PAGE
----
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FOR IMMEDIATE RELEASE
September 18, 2014
WASHINGTON, DC – The Washington-based environmental organization, EcoSikh has released a statement on climate change from the Sikh perspective, the first of its kind from a Sikh organization. The statement outlines new actions Sikhs can take to strengthen their connection to the Sikh faith through environmentalism, and expand their political voice within their communities.
“We want to inspire the Sikh community to take concrete action against climate change. Sikhs have a long history of standing up for the vulnerable, and as the world faces serious environmental security challenges, Sikhs must be poised to act,” said EcoSikh North America Program Manager, Sumeet Kaur.
The statement aims to connect environmental preservation with the teachings of the Sikh gurus – a regular goal for this organization.
“‘The Sikh Gurus referred to the Earth as a ‘Dharamsaal,’ a place where union with the Divine is attained. Guru Nanak describes this in Jap Ji Sahib, that amid the rhythms of Creation, the changing seasons, air, water, the Creator established the Earth as the home for humans to realize their Divinity in this world,” said EcoSikh Ambassador, Bandana Kaur.
EcoSikh urges Sikhs to take action with this statement, to reverse the deleterious effects climate change has had on the earth.
“The first Sikh statement on climate change will be the catalyst for Sikhs to take real actions against climate change,” said EcoSikh President, Dr. Rajwant Singh. “As we see our homelands deteriorate in front of us, we must realize what is happening to our earth and do something.”
The statement begins with a line from the Guru Granth Sahib, which explains how all Creation is connected: You, Yourself created the Universe, and You are pleased…You, Yourself the bumblebee, flower, fruit and the tree. You, Yourself the water, desert, ocean and the pond. You, Yourself are the big fish, tortoise and the Cause of causes.(Guru Granth Sahib, Maru Sohele, 1020).
EcoSikh has also led several efforts this past year to engage Sikhs in environmental advocacy. Since March 2011, EcoSikh has been hosting Sikh Environmental Day, which is now celebrated by more than 2,000 Sikh institutions around the world. The day has become an annual event of education, action, and reflection.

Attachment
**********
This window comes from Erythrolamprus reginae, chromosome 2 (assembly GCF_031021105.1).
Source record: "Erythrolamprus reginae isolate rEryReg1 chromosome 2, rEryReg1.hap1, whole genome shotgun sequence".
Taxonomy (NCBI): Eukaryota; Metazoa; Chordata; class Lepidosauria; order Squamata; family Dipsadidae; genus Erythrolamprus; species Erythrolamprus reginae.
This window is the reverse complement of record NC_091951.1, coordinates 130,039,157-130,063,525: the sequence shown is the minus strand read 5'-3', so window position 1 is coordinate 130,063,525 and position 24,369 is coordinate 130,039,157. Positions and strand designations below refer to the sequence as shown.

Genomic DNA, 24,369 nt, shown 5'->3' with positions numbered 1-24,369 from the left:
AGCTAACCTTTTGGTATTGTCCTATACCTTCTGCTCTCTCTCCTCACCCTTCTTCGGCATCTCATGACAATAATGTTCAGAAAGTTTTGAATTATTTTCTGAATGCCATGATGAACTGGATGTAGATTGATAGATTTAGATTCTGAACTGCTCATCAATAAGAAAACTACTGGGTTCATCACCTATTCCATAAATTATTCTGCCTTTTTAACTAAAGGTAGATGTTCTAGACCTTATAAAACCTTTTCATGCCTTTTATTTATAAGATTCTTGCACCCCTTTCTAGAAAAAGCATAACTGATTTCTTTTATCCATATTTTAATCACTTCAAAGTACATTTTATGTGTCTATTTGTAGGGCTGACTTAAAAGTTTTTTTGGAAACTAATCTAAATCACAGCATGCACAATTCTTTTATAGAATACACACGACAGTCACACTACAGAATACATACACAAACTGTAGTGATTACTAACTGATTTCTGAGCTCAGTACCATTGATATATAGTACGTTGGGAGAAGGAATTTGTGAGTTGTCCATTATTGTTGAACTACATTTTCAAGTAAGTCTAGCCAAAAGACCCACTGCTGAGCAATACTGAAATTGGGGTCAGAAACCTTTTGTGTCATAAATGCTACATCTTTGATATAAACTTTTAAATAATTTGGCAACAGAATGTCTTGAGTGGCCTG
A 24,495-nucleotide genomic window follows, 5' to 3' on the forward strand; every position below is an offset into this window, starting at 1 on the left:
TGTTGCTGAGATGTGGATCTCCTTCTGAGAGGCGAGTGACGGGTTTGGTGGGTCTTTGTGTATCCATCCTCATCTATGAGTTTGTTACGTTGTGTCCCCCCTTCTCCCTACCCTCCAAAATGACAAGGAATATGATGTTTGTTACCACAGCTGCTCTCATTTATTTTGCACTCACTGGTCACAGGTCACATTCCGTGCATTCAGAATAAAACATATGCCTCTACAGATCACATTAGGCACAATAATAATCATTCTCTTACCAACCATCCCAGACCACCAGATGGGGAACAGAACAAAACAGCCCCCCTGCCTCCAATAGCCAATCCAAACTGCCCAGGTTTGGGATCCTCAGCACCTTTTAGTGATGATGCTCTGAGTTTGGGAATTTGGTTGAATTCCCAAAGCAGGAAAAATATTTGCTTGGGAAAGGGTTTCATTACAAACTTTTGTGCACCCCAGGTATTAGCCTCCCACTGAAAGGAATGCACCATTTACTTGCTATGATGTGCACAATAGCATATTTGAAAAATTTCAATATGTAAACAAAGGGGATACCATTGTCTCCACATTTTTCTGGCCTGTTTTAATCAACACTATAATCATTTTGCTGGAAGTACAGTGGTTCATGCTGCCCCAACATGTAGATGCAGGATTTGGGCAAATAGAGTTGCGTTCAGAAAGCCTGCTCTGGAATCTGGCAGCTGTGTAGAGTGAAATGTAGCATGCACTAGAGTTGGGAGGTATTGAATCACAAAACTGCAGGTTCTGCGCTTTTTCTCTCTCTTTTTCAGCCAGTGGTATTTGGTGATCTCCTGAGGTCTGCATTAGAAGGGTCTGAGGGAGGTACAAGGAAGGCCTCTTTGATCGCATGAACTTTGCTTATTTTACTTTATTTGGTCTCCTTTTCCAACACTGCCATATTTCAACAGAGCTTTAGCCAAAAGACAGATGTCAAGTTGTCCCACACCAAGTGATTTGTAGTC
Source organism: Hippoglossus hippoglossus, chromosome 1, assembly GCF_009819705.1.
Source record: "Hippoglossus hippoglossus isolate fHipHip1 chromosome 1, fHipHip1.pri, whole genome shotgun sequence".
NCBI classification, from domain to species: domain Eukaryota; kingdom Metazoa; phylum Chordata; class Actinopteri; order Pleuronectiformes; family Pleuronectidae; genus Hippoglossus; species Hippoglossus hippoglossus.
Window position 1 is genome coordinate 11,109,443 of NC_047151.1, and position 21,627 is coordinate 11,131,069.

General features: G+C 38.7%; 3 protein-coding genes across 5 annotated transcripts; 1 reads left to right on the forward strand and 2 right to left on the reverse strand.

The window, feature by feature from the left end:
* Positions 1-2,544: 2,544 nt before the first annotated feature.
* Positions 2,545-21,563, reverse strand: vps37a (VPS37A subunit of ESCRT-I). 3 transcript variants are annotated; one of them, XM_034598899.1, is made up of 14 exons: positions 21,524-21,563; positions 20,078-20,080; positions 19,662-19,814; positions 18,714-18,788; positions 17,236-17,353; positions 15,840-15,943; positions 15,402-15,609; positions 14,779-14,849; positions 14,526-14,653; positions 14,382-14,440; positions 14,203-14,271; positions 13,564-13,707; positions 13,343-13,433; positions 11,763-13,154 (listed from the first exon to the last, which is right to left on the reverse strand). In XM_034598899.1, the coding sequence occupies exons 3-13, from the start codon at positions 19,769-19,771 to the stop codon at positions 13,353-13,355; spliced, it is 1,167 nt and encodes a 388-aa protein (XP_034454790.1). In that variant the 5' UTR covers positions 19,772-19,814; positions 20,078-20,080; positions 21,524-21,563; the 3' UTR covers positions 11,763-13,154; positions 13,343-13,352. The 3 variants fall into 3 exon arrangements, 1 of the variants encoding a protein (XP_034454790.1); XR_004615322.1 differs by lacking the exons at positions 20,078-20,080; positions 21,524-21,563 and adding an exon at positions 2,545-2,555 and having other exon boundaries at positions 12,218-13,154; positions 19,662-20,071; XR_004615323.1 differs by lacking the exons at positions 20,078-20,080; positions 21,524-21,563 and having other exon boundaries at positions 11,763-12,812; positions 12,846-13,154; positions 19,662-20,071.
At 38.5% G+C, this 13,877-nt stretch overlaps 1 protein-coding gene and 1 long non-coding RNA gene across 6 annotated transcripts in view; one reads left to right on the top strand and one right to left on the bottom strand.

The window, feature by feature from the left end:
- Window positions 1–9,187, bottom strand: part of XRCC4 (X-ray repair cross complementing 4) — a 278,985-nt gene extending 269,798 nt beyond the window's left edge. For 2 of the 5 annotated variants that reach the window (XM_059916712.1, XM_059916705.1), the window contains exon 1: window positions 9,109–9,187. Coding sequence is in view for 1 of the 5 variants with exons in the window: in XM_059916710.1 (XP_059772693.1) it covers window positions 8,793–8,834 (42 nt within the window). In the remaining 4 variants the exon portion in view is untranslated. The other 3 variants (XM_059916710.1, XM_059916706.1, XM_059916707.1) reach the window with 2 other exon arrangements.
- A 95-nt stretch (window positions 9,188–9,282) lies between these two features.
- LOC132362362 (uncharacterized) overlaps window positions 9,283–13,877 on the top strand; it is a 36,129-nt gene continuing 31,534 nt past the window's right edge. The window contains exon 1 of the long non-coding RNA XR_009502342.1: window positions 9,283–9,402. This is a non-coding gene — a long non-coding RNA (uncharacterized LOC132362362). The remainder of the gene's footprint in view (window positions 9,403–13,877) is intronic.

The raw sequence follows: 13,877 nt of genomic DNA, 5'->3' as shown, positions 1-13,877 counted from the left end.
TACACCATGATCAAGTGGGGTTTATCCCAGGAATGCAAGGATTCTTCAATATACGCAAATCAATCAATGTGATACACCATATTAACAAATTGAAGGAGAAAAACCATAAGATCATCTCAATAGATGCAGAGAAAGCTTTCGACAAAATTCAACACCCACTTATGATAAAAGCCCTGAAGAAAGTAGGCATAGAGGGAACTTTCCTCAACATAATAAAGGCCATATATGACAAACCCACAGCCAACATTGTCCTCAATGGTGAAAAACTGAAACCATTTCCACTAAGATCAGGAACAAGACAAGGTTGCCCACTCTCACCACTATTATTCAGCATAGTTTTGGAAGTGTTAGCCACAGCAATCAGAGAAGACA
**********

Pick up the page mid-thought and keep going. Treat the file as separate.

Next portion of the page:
EcoSikh will also be attending and will be a signatory to the United Nations Interfaith Summit on Climate Change taking place on September 23 in New York. EcoSikh will issue a joint statement following the UN summit.
You, Yourself created the Universe, and You are pleased…You, Yourself the bumblebee, flower, fruit and the tree. You, Yourself the water, desert, ocean and the pond. You, Yourself are the big fish, tortoise and the Cause of causes.
— Guru Granth Sahib, Maru Sohele, 1020
Through His teachings, our first guru, Guru Nanak Dev Ji, explained that the world we humans create around ourselves is a reflection of our own inner state. So as we look around to our wasteful and polluting practices, we obtain an insight into the chaos within us.
When the tenth master, Guru Gobind Singh Ji, founded the Khalsa in 1699, he charged Sikhs to challenge any force that threatened the wellbeing of others. He made us warriors with the responsibility to protect the vulnerable. Today, the Earth is vulnerable because of climate change and because people have not protected their environments. Today, it is time to act and show that we are true warriors of the Khalsa. We must make amends with the Earth.
Our Mother Earth, Mata Dharat, has gone through undeniable changes at the hands of humans. It is abundantly clear that our action has caused great damage to the atmosphere and is projected to cause even more damage if left unhandled. Since 1980, the average temperature of the earth’s surface has increased drastically. Glaciers and Arctic ice are melting, and sea levels are rising – threatening plant and animal species and hurting the poor people of the world first. As Sikhs, we appeal to lawmakers, faith leaders, and citizens of the world to take concrete action toward reducing carbon emissions and protecting the environment. And as Sikhs we pledge to take concrete actions ourselves. We have a responsibility to follow our Gurus’ teachings and protect the vulnerable.
Governments have struggled to find consensus and have been slow to reduce the effects of releasing greenhouse gases and excessive carbon dioxide into the atmosphere. As climate change and thoughtless practice continue to threaten food and environmental security worldwide, governments have to put environmental issues at the center of security concerns. We should not only hope they will do so; we have to take the initiative to push our own governments to act.
Sikhs should be front-runners of change. Seva, the practice of selfless service, is a main tenet of Sikhism. Sikhs can perform seva by reducing our carbon footprints, recycling, investing in renewable energies, and being mindful about where our food comes from.
Gurdwaras, as beacons of righteous thought, must be eco-friendly. Our religious spaces, when in harmony with nature, will allow Sikhs to be more spiritually connected to Waheguru, the creator of all.
Respect for nature is ingrained in Sikh teachings. As Guru Nanak Ji said: Pawan Guru pani pita mata dharat mahat (Air is our teacher, water our father and the great sacred earth is our mother). If we act now, we can protect our atmosphere, water resources and earth for ourselves and for future generations. To achieve internal peace, we must first look at the environment in which we live.
EcoSikh, September 2014